Disasters and crises can occur anywhere, at any time. Hopefully they won't have the impact of mega-disasters such as the September 11, 2001 terrorist attacks or of 2005's hurricane Katrina. However, even disasters of considerably less magnitude can impede the fund-raising efforts of non-profit organizations located in areas where they occur.
Flood, drought, storm, and other natural disasters are obvious candidates to impact an organization. Major accidents, industrial or otherwise, can hit hard too. On top of these gloomy possibilities there is always the crisis that could result from change. A key supporting industry moves away or closes. The local economy enters into a general malaise. Add to all those, the results of bad publicity hitting a non-profit organization or the impact of what happens when a well-known national charity is embroiled in scandal.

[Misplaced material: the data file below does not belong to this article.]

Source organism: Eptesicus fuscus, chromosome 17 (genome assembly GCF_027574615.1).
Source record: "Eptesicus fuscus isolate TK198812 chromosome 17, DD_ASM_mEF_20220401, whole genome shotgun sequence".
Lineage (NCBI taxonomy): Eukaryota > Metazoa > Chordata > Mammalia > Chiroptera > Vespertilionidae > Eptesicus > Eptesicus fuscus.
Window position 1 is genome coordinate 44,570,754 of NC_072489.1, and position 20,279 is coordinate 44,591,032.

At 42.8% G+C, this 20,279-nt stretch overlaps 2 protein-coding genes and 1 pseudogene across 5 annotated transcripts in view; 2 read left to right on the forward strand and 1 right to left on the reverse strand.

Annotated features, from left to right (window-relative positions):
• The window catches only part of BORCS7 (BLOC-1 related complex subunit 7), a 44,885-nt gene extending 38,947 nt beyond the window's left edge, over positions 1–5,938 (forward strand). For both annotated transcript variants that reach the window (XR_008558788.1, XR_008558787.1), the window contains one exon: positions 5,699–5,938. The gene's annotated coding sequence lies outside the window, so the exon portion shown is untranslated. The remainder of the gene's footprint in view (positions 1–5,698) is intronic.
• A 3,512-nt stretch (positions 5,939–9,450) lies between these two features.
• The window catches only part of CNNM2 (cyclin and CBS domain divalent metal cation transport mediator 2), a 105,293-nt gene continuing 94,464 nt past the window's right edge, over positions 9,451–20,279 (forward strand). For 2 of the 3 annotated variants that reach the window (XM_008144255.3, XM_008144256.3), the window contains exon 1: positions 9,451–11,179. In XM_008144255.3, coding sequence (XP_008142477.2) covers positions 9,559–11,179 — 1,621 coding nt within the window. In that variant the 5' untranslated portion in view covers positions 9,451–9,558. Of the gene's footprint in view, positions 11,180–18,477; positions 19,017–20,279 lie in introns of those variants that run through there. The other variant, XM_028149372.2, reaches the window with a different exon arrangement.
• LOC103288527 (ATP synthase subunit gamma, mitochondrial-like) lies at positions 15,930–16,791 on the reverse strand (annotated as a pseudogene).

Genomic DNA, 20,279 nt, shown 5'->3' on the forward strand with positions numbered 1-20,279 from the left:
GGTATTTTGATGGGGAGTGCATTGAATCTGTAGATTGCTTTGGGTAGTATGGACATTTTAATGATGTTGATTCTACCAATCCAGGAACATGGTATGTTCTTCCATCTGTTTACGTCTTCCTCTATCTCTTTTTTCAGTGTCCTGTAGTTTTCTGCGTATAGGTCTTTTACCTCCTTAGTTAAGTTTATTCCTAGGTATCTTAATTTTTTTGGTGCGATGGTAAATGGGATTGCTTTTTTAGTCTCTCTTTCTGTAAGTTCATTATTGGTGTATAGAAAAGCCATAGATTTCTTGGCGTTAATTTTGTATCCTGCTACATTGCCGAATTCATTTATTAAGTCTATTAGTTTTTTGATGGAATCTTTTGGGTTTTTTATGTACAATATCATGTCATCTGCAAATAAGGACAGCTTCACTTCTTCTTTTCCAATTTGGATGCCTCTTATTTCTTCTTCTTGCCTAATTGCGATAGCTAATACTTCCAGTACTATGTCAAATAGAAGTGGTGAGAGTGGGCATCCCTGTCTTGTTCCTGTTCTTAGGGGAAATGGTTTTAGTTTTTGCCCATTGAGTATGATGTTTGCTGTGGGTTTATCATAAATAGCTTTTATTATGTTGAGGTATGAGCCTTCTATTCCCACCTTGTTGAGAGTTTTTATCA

When problems of this magnitude arise in an area, officials of local non-profits can be tempted to question openly whether they should proceed with regular fund-raising, let alone dare to tackle new initiatives.
But local events aren't the only occurrences that can weaken a non-profit's fund-raising resolve. Terrorist attacks in New York and Washington, D.C. and hurricanes striking the Gulf Coast can chill the fund-raising climate across the nation if officials of organizations allow themselves to believe calamitous events hundreds of miles away will seriously affect their community's capability or willingness to give to local causes.
No Excuse Is A Good Excuse